NUIG Research Showcase 2014
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Poster presented at NUIG Research Showcase 2014

Poster presented at NUIG Research Showcase 2014

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NUIG Research Showcase 2014 Document Transcript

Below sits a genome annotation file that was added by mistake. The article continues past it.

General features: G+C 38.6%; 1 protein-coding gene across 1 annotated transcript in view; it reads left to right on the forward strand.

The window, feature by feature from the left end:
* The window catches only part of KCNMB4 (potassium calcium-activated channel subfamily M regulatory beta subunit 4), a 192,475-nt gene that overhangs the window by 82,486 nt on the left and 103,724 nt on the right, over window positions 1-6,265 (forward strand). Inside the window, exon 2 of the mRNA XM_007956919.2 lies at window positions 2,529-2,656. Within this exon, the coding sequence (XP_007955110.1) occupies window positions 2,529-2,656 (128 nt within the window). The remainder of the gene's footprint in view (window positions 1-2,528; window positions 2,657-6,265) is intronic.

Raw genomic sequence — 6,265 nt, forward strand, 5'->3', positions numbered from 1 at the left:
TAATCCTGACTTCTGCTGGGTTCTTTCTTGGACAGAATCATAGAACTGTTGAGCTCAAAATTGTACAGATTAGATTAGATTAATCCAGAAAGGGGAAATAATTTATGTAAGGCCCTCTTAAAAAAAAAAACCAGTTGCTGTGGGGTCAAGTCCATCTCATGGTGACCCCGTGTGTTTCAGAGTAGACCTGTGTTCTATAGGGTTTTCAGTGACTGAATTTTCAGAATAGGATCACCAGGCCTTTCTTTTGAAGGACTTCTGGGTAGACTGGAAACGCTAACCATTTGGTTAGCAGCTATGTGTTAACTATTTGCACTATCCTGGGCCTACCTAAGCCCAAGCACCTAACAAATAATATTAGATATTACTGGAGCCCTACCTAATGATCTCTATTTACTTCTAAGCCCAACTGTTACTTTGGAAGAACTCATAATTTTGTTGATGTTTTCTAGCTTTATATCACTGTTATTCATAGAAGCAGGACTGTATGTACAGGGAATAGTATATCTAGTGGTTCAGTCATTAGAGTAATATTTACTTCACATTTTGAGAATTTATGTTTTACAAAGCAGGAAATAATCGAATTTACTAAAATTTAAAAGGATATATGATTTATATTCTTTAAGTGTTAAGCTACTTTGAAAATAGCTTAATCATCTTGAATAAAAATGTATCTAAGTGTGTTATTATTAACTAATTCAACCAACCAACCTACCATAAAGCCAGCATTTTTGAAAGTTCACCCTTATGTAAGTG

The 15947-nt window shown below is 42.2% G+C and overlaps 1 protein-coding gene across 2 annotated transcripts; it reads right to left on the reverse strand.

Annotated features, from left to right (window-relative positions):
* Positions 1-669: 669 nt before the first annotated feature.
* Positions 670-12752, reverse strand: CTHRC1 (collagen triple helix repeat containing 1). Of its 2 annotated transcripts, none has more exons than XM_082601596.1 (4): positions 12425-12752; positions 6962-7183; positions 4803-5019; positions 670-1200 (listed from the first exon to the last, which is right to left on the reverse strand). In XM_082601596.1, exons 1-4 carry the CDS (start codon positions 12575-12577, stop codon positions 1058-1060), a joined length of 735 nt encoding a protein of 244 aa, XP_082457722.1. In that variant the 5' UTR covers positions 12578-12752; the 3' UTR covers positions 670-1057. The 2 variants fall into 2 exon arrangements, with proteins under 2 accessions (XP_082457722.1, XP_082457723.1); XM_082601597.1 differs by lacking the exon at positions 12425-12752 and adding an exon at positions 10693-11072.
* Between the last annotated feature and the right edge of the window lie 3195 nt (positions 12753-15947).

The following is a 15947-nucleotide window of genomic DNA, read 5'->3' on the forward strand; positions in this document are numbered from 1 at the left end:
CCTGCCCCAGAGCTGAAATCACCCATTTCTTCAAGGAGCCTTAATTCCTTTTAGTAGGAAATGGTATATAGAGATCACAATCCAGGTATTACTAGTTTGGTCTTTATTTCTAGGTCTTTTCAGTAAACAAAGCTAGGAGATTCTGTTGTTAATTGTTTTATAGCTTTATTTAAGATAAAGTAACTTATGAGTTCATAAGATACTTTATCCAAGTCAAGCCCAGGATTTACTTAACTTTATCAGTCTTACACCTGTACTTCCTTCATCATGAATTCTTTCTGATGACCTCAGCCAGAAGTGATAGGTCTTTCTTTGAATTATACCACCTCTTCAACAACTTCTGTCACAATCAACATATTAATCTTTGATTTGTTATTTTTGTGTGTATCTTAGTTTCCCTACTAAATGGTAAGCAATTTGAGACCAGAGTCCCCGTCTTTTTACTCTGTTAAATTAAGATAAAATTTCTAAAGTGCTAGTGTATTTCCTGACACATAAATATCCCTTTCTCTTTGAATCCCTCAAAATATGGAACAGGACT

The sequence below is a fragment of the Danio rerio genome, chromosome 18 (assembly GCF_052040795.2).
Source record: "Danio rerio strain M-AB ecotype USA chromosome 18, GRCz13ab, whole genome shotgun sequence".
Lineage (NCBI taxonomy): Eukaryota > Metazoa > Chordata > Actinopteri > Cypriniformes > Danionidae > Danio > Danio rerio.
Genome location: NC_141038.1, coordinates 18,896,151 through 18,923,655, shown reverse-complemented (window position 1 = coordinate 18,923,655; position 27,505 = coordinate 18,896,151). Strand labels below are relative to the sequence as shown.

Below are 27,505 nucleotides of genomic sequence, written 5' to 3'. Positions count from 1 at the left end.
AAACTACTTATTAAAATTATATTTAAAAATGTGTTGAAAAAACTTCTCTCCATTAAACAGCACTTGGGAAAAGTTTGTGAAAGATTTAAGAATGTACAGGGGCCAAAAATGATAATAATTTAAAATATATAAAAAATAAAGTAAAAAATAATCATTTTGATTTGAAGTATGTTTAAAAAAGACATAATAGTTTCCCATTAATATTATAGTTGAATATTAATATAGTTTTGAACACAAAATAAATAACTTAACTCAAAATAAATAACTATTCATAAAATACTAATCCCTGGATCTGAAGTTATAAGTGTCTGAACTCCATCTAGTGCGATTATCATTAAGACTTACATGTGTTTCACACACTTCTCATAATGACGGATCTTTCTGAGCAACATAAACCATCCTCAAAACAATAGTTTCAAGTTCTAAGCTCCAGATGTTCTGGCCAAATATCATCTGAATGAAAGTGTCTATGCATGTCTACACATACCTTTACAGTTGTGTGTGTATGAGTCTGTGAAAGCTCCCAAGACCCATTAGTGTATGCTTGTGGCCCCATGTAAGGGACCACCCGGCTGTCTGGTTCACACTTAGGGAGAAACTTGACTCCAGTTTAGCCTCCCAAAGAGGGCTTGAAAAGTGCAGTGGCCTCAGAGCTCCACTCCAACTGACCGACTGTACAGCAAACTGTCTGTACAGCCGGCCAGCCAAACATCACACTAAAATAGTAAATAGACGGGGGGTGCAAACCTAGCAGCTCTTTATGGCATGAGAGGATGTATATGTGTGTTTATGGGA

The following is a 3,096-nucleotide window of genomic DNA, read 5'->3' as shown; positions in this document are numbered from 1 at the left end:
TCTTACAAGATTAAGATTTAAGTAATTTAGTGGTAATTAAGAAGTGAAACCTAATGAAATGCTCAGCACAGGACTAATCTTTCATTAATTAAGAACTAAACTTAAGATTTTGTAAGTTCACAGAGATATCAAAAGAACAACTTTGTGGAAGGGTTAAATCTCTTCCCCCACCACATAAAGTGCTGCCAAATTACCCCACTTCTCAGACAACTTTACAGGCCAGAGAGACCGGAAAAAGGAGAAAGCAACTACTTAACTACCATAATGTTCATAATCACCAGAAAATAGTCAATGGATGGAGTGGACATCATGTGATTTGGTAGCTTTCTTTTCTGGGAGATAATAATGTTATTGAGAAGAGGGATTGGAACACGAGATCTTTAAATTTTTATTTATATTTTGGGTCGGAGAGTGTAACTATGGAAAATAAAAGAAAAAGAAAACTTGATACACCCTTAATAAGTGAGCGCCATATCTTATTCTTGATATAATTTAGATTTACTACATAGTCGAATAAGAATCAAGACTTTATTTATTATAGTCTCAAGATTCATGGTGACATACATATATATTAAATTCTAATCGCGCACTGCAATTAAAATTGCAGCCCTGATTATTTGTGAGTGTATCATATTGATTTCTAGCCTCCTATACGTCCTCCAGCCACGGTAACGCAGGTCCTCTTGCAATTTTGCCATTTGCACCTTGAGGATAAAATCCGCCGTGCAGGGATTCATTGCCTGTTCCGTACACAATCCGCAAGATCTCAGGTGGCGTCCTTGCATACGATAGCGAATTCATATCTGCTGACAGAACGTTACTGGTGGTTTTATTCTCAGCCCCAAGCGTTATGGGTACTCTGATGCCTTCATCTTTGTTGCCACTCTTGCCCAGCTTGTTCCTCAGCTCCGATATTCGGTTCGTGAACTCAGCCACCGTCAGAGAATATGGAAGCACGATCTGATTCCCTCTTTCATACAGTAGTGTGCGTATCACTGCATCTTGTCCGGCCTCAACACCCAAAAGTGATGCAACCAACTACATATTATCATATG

• 1. Entity Linking with Multiple Knowledge Bases What is the text talking about? Motivation Written communication has been a common way of sharing knowledge between humans. But machines understand natural language text as a sequence of characters without any meaning. When asked about a term (sequence of characters) the computer can spot that sequence but cannot explain its meaning. Bianca Pereira This project has been funded by Science Foundation Ireland (SFI) under Grant Number SFI/12/RC/2289. Proposed Solution Even big cross-domain Knowledge Bases do not cover all knowledge in the world. Then, our solution aims the use of multiple Knowledge Bases to perform Entity Linking. In other words, we want to enable the use of different sources of concepts. Our approach is based on three main steps: selection of textual features, selection of Knowledge Base Features, and use of a Collective Inference Algorithm. When a human reader wants to understand the content of a text she uses the words around a given term to determine its meaning (context words). Noun phrases and verbs are the main source of information. In the same way, words appearing near the term are more relevant than those appearing far in the text. In a computer-based environment those features are extracted and used to measure how probable a given concept in the knowledge base has been cited by that term. When analyzing those context words, a human also performs the mapping between the words in the text and her previous knowledge. This is used to modify the probability that the term is citing a given concept instead of another one. In a computer-based environment, the relationship between concepts in a Knowledge Base can be used to modify the probability of linking with a given entry. In the last step, a human uses the coherence characteristic of a text to perform the understanding of all terms. The basic assumption is that terms appearing in a coherent text are somehow related in the previous knowledge of the reader (unless they are concepts introduced by the text). In a computer-based environment, this step aggregates all features and, using the probabilities computed, detect all the best linking between each term in the text and their respective concepts in the Knowledge Base. This is done through a process called Collective Inference. Problem Statement Natural language texts are hard to understand due to two linguistic features: polysemy and synonymy. Related Work Humans process the content of a text first by matching the terms with their previous knowledge. In a computer-based environment this previous knowledge is given by a Knowledge Base. In Computer Science, the process that mimics this linking process is called Entity Linking. It is the task of linking terms in a text with Knowledge Base entries that represent the same real world concept. Previous work [1][2] have been successful in linking text with cross-domain Knowledge Bases (e.g. Wikipedia, DBPedia and YAGO). Challenges The disambiguation of terms is our key challenge. In other words, the definition of the right concept for each term cited in text. Since our goal is in the use of multiple Knowledge Bases there are also two other challenges to address: the processing of Big Data and the hetereogeneity in the semantic description of Knowledge Bases. This text is not meaningful for machines. This text is not meaningful for machines. SOURCE: http://google.com SOURCE: http://bing.com SOURCE: http://yahoo.com Polysemy happens when a single term may be related to more than one concept. Synonymy happens when there are many terms that refer to the same concept. Jackson NUIG National University of Ireland, Galway Michael Jackson, the singer of Black or White, died in 2009. http://en.wikipedia.org/wiki/Michael_Jackso n http://en.wikipedia.org/wiki/Black_or_White X X I started my night watching Copacabana and ended in a party dancing Havana D’Primera. Michael Jackson, the composer of Blame it on the Boogie, has the same name of the member of Jackson 5. ? ? context words http://musicbrainz.org/work/8ffc75e5- 3ddb-4a6a-a2d5-8ec5ecee1c78 singer_of composer_of http://musicbrainz.org/artist/f27ec8db- af05-4f36-916e-3d57f91ecf5e http://musicbrainz.org/artist/059e57d8- af63-4d90-8078-ebed36985fff Michael Jackson, the composer of Blame it on the Boogie, has the same name of the member of Jackson 5. ? ? ? Main Findings Not all Knowledge Bases contain textual descriptions for all concepts. As major previous work assume. Is it possible to perform Entity Linking with Knowledge Bases other than the previous cross- domain ones [3]? How is the method when applied in cross-domain ones [4]? To be continued.. (a.k.a. Future Work) References [1] Hachey, B., Radford, W., Nothman, J., Honnibal, M., & Curran, J.R. (2013). Evaluating Entity Linking with Wikipedia. Artificial Intelligence, 194, 130-150. [2] Hoffart, J., Yosef, M. A., Bordino, I., Fürstenau, H., Pinkal, M., Spaniol, M., … & Weikum, G. (2011, July). Robust Disambiguation of named entities in text. In Proceedings of the Conference on Empirical Methods in Natural Language Processing (pp. 782 -792). Association for Computational Linguistics. [3] Pereira, B., Aggarwal, N., & Buitelaar, P. (2013, May). AELA: an adaptive entity linking approach. In Proceedings of the 22nd international conference on World Wide Web companion (pp. 87-88). International World Wide Web Conferences Steering Committee. [4] EuroSentiment Project. Work Package 4. http://eurosentiment.eu Pictures from http://pixabay.com